History of Mycology

Ainsworth, G.C. Introduction to the History of Mycology. Cambridge University Press, Cambridge, U.K. 1976.

Dugan, F.M. Fungi in the Ancient World. APS Press, St. Paul, Minnesota. 2008.

Dugan, F.M. Hidden Histories and Ancient Mysteries of Witches, Plants, and Fungi. APS Press, St. Paul, Minnesota. 2015.


Dugan, F.M. Conspectus of World Ethnomycology: Fungi in Ceremonies, Crafts, Diets, Medicines, and Myths. APS Press, St. Paul, Minnesota. 2011.

Wasson, R.G. The Wondrous Mushroom: Mycolatry in Mesoamerica. McGraw-Hill, New York. 1980.

Wasson, V.P., and R.G. Wasson. 1957. Mushrooms, Russia and History. (2 vols.). Pantheon, New York.


FUNGI Magazine (

The Mycophile, newsletter of the North American Mycological Association. (


Here, Lori Carris, who recently retired as a professor and interim chair of WSU’s department of plant pathology, lists her recommendations for “the most up-to-date” field guides.

Field Guides

Desjardin, D., Wood M.G., Stevens F. A. California Mushrooms: The Comprehensive Identification Guide. Timber Press, Portland, Oregon. 2015.

Trudell, S, and Ammirati, J. Mushrooms of the Pacific Northwest. Timber Press, Portland, Oregon. 2015.

Siegel, N. and Schwarz, C. Mushrooms of the Redwood Coast. Ten Speed Press, Berkeley, California. 2016.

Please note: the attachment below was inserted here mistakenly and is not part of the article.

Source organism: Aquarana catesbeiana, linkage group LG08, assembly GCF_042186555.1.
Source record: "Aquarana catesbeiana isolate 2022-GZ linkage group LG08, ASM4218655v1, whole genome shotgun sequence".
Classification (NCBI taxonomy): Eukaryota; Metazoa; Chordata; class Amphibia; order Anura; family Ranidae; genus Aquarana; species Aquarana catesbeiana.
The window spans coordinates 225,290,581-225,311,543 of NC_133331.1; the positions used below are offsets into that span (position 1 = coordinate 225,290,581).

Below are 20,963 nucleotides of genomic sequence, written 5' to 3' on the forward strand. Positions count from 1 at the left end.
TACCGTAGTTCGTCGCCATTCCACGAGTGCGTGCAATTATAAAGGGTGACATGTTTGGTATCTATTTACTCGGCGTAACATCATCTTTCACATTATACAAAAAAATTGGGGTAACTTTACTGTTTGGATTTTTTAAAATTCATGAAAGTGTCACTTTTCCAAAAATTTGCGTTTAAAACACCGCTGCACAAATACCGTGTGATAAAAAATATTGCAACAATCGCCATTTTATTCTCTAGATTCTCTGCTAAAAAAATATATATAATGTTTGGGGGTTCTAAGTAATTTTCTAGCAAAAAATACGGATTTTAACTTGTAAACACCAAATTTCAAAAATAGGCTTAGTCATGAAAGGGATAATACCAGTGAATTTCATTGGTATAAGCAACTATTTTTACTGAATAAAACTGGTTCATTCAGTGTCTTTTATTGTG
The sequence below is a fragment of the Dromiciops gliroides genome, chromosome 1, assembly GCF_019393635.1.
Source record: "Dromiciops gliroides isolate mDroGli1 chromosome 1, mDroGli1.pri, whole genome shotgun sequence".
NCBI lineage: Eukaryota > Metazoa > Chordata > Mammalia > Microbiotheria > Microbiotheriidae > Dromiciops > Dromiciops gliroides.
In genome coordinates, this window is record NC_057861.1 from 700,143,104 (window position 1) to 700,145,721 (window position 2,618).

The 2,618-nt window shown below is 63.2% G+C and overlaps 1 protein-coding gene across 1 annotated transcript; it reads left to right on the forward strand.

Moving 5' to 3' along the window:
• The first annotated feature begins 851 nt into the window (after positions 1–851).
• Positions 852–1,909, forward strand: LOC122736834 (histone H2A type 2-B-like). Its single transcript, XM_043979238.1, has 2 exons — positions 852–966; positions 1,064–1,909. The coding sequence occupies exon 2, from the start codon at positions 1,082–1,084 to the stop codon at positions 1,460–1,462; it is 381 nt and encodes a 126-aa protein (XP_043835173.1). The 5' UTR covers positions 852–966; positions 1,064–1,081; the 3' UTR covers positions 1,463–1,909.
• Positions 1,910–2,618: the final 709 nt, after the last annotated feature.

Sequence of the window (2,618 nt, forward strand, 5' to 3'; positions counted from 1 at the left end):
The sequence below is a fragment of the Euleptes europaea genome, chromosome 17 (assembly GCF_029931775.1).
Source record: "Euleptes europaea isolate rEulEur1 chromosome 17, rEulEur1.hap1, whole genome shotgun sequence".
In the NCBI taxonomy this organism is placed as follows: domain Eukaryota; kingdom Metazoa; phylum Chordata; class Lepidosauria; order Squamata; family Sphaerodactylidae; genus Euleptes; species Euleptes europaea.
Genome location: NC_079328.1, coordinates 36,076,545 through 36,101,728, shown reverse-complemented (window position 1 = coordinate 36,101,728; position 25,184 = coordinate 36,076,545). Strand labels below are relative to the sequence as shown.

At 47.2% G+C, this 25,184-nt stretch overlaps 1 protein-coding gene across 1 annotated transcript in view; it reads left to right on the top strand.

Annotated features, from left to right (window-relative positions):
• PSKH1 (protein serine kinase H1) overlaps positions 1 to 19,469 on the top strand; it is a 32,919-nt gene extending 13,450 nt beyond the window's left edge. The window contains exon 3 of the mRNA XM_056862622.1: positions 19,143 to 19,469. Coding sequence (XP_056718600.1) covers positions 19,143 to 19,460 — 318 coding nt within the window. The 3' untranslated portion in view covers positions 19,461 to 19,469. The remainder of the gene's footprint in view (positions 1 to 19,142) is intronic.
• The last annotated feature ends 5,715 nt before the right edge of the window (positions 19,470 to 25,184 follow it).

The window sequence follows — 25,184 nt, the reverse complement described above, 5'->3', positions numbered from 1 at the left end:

Mushrooms of the Pacific Northwest, Carris notes, “is the best regional field guide, particularly for the most common mushrooms, but it is not very comprehensive. It has a good section on chanterelles.”

The other two books she recommends are “the most up-to-date and comprehensive field guides available, and even though they are for California, the mushrooms in the Pacific Northwest are similar enough to make these books very useful. If you look in most of the available mushroom guidebooks, the chanterelles will be listed as Cantharellus cibarius, which we now know is a European species. There is a variety of C. cibarius that grows in the Pacific Northwest, but not the true C. cibarius.”

Read more about Pacific golden chanterelles.